Friday, September 02, 2016

Unforgiving Reality Impinges

"Unfortunately, as Kurdish allies fighting against terrorism and making a lot of victories, we expected more from the United States."
"We expect them to support us and not let Turkey target us."
Idriss Naasan, former official, Kurdish Syrian government

"We in the U.S. and Europe may see ISIL as the primary threat. But for everyone else, it is a struggle for national ethnic or sectarian power and identity"
"The U.S. can only do so much in this environment. It is not going to persuade Turkey to give up its national interests, and it will not persuade any Kurdish factions not to serve their interests."
Anthony Cordesman, Middle East expert, Centre for Strategic and International Studies

"Kurdish fighters fought and died for a city [Manbij] the U.S. is now requesting they evacuate."
"I think the Syrian Kurds will think twice before they engage in any additional U.S.-backed offensive."
Michael Horowitz, senior analyst, Levantine Group security consultancy 
Turkish tanks
Turkish Army tanks stand by in the southern region of Gaziantep, August 25. Turkish President Recep Tayyip Erdogan said that his forces have cleared ISIS and Kurdish forces from an area of northern Syria. BULENT KILIC/AFP/Getty Images
The chess pieces keep getting scattered all over the board of the Middle East. Nothing wants to stay where it is placed in the game of territorial and sectarian and tribal conquest. That the world's remaining superpower is engaging in a charade with its old nemesis, reduced in global status but determined to regain what was lost, moving chess pieces with the superpower newly comfortable in shedding its status, is merely a continuation of a game played over and over again.

In the long history of the area there have been countless episodes of betrayals, and what is now playing out between the Kurds of the region, those within Iran, Iraq, Turkey and Syria and the governments insistent on retaining their intact borders irrespective of their inclusion of Kurdish ancestral lands, do so at the eternal expense of a people forever betrayed, their legitimate aspirations relegated to the trash heap of history.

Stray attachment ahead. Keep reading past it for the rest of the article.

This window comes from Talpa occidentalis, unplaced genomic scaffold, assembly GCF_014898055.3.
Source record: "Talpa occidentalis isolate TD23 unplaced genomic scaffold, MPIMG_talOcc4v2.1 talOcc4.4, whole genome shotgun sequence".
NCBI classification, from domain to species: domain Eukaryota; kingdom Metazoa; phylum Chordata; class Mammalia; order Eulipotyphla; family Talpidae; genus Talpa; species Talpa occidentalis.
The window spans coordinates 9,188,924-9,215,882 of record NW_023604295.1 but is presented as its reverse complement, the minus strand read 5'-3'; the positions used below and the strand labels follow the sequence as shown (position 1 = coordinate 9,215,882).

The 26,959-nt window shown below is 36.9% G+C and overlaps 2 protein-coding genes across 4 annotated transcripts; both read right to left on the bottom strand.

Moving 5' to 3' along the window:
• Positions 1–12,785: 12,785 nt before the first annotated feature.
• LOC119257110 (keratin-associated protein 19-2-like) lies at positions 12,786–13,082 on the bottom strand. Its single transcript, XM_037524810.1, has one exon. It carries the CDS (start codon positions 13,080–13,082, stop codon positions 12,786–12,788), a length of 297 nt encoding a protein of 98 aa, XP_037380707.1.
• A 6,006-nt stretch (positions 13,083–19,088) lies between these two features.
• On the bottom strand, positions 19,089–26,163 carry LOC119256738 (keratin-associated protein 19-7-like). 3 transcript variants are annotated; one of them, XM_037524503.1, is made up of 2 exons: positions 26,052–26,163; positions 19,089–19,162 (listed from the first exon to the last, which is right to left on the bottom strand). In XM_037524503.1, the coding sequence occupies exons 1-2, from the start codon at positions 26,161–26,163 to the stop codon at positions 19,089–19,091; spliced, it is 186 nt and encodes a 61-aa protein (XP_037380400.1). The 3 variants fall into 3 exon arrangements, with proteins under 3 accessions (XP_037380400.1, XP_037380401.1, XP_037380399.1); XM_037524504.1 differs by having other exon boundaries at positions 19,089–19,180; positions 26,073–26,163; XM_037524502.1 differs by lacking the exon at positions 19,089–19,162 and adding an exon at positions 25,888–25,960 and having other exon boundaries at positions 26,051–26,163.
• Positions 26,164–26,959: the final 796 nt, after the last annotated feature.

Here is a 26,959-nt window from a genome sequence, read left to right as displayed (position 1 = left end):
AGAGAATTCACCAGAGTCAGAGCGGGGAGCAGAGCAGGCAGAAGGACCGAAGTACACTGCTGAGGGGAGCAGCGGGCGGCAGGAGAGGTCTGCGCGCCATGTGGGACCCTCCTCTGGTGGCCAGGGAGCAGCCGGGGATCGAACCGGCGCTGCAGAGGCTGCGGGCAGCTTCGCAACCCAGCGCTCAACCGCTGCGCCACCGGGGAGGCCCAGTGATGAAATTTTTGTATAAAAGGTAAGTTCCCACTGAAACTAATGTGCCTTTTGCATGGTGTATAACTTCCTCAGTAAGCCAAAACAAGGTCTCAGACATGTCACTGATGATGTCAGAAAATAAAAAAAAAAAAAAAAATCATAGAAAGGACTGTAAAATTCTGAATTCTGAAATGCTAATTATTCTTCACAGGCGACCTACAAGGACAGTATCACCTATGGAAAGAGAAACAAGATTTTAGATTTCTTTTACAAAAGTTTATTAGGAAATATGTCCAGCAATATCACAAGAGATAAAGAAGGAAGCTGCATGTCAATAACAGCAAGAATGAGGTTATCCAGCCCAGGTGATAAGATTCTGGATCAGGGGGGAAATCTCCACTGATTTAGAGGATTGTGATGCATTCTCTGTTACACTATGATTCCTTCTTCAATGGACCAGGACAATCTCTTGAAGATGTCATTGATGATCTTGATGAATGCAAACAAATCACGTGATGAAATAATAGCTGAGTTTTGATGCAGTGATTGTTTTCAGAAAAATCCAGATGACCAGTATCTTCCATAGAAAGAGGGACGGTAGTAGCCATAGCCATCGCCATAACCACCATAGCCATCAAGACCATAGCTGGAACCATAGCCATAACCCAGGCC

While there is a certain nobility invested in a people dedicated to protecting their own while formulating plans to recoup what has been lost and in the process dignify the human rights and chances for survival of other targeted groups as the Kurds have done with the Yazidis and with other minority groups like Christians fleeing Islamist persecution, there is nothing noble in the presence of the United States and Russia purporting to battle Islamist fanaticism while simultaneously manipulating those suffering its effects.

The proxy war waged by Russia and the U.S. is shielded by the vicarious proxies they have chosen to champion; on the one hand a murdering tyrant whose regime should have been erased for the greater good of Syrians in general rather than allowing the death of a half-million of its citizens and the dispersing of four million more, forcing Europe to render haven to over a million refugees. Neither Iraq nor Syria have proven capable of defending their geography from brutally marauding ISIL.

Only the Kurdish militias have had the courage and the determination to mount offensives against the murder-and-mayhem-crazed jihadis. If the Western world were not so intimidated and fearful of the threats emanating from Islamist fascism they would have no presence combating the terrorists. But as they do fear them they have committed to aiding the Syrian rebels and the Kurds in defending themselves from ISIL